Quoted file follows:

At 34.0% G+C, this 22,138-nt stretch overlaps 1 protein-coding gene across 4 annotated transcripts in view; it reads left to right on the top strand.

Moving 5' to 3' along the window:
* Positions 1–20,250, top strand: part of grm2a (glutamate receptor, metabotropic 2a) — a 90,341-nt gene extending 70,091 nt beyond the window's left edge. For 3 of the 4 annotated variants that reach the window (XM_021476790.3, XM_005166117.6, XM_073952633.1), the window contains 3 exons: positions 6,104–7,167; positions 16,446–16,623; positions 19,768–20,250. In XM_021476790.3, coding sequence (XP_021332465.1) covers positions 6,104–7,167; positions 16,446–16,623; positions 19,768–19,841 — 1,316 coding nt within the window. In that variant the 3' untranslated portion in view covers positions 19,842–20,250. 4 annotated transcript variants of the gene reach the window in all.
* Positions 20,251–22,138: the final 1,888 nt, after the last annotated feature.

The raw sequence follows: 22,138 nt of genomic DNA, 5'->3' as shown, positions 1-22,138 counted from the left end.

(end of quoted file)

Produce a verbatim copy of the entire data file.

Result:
At 34.0% G+C, this 22,138-nt stretch overlaps 1 protein-coding gene across 4 annotated transcripts in view; it reads left to right on the top strand.

Moving 5' to 3' along the window:
* Positions 1–20,250, top strand: part of grm2a (glutamate receptor, metabotropic 2a) — a 90,341-nt gene extending 70,091 nt beyond the window's left edge. For 3 of the 4 annotated variants that reach the window (XM_021476790.3, XM_005166117.6, XM_073952633.1), the window contains 3 exons: positions 6,104–7,167; positions 16,446–16,623; positions 19,768–20,250. In XM_021476790.3, coding sequence (XP_021332465.1) covers positions 6,104–7,167; positions 16,446–16,623; positions 19,768–19,841 — 1,316 coding nt within the window. In that variant the 3' untranslated portion in view covers positions 19,842–20,250. 4 annotated transcript variants of the gene reach the window in all.
* Positions 20,251–22,138: the final 1,888 nt, after the last annotated feature.

The raw sequence follows: 22,138 nt of genomic DNA, 5'->3' as shown, positions 1-22,138 counted from the left end.